Ruth & Sarah Bernhardt

Ruth was a flower lover. Although her garden wasn’t large, she had some beauties in it.

When she died, I went with Margaret, one of my dearest friends, to help her deal with some of her mom’s things. Because I’m an avid gardener, I asked if I could dig up a few divisions from her flower garden. My plan was to bring them home, nurture them for a few years, and then divide them further and replant them at Margaret’s. Margaret eagerly agreed.

The following spring I was happy to see the lovely burgundy flower on the columbine I’d transplanted, a color I didn’t have in my garden. Before I’d moved it I knew that some columbines multiply rapidly and others don’t, barely making it from year to year. Of course, Ruth’s burgundy columbine falls into the latter category. It’s still just one little plant.

But that’s not what this is about. It’s about the peony.

Now, I have peonies in a few different places at my house. I probably have a total of at least 2 dozen plants. None of these plants were here originally, and none were bought at a nursery. I have personally dug each one from its original location at some else’s house, divided it, and replanted in my yard. In addition to the peonies, I’ve got over 200 varieties of other perennials in my gardens, many acquired in the same fashion. I’m not bragging, simply trying to make the point that I’m not a virgin gardener. I know that peonies don’t really like to be transplanted, but that they’re quite forgiving if given half a chance.

I didn’t want to put Ruth’s little baby peony next to some of my big ones. I wanted this little gem to stand out, to be appreciated. So I prepared a new garden area and planted the root.

The peony sprouted the following spring as it should have, but it remained quite dwarfed. I was unhappy to see that the spot I’d picked out had sunk quite a bit. Now the peony was too low, risking being too wet. After consideration I decided to leave this baby alone. Remember, peonies aren’t fond of transplantation, and this little guy had been cut off from the mother root and moved just a year ago.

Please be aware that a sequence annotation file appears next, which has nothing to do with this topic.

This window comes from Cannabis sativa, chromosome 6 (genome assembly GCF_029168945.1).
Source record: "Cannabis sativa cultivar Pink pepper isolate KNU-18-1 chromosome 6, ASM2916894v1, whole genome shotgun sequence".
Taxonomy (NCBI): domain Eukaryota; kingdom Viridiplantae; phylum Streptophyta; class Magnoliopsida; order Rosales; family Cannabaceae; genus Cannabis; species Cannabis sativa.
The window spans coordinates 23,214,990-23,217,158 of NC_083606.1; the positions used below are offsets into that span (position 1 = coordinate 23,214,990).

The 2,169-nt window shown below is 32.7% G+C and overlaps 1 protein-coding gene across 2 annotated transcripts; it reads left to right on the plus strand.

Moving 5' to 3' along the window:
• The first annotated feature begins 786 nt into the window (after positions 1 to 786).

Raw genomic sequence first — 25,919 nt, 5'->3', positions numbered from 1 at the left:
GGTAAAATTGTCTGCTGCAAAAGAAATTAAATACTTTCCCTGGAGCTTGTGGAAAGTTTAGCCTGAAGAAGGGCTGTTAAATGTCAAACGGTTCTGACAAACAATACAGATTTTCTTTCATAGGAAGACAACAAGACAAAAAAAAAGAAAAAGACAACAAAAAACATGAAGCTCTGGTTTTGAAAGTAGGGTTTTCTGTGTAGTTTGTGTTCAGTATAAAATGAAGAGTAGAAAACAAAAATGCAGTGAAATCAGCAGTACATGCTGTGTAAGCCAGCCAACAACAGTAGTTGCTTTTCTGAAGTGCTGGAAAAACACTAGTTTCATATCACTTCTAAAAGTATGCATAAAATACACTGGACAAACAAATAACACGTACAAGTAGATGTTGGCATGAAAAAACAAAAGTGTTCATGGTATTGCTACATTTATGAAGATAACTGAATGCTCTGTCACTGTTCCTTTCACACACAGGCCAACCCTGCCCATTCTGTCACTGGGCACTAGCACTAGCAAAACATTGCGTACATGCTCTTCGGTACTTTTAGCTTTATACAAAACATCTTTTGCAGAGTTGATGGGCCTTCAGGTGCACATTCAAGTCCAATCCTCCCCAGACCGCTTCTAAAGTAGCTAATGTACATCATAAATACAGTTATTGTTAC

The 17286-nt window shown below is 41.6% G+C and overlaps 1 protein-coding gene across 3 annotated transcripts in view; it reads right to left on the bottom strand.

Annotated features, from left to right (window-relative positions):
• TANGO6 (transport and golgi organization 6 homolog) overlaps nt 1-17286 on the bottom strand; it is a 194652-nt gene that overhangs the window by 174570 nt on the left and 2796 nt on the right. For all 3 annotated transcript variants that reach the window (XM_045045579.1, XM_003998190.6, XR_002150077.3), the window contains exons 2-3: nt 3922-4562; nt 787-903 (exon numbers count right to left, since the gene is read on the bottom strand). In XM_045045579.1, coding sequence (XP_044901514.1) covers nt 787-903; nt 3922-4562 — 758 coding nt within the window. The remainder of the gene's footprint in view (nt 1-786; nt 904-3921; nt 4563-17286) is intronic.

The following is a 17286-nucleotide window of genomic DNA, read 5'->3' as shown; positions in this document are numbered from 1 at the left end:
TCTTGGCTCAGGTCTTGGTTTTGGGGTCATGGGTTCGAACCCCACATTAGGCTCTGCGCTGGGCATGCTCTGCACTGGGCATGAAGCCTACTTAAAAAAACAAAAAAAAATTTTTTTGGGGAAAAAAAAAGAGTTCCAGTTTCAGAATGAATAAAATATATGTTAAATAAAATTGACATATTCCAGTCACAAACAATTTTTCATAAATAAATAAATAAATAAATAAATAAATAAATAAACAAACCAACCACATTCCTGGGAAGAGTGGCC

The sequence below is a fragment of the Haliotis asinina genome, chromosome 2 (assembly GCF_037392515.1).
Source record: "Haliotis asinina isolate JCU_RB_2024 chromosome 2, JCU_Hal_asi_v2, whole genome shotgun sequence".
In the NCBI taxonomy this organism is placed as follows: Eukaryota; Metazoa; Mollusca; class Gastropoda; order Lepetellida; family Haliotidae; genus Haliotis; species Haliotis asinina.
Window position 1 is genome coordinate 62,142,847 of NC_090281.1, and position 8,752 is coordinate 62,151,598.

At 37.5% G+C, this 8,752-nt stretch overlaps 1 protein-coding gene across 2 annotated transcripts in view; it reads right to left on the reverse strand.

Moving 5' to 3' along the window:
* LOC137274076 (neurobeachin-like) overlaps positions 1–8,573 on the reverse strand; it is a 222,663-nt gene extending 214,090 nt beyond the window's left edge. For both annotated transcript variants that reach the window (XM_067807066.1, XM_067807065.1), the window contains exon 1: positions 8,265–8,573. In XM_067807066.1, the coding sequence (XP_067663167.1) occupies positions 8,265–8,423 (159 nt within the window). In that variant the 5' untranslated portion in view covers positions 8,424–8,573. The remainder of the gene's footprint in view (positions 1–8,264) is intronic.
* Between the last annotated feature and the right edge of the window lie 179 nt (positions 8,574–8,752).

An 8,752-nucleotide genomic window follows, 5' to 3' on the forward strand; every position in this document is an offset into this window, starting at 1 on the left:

I left it where it was and waited. For three years. The foliage came up each spring, but never got lush. In fact, it never got big, and never set a bud. Then I decided I would dig it up and plant it in a space with my row of peonies. All the other peonies in the row were really happy, so this little guy should like it there. And I waited.

Next spring, the foliage came up with the other peonies. Yay! But it wasn’t long before the senior peonies completely overshadowed Ruth, not allowing her to get enough sun to do well. Just a few leaves on short stems, no flower buds. Again, I didn’t want to move her, so I tried to treat her well with compost & water and let her try again next year. And the year after that. And the year after that.

Finally I had to admit that Ruth was not going to cut it in my peony row, she had to come out and be moved yet again. I gave a lot of thought to where to put her now. It had to be a home that would be PERMANENT – no more transience for this flower.

So I prepared yet another spot for little Ruth, extending a garden area that had mostly short plants so that she could be the queen. I improved the soil with compost & peat moss, and carefully moved the roots. And waited. And waited. And waited. For the next few years the foliage came up, getting stonger, larger, and more lush with each season. I kept Margaret apprised of the progress of her mother’s peony each year. I often said, and really believed, “It looks good; it’ll make buds this year.” Alas, we were both disappointed.

But I was firm – I’m not moving Ruth again. Two years ago the peony finally set buds, and they were covered with ants. (Ants love both the smell and the taste of peony buds.) I was very encouraged. And disappointed when the half-dozen or so buds dried up without even coming close to opening. Yet we were making progress, at least we had buds.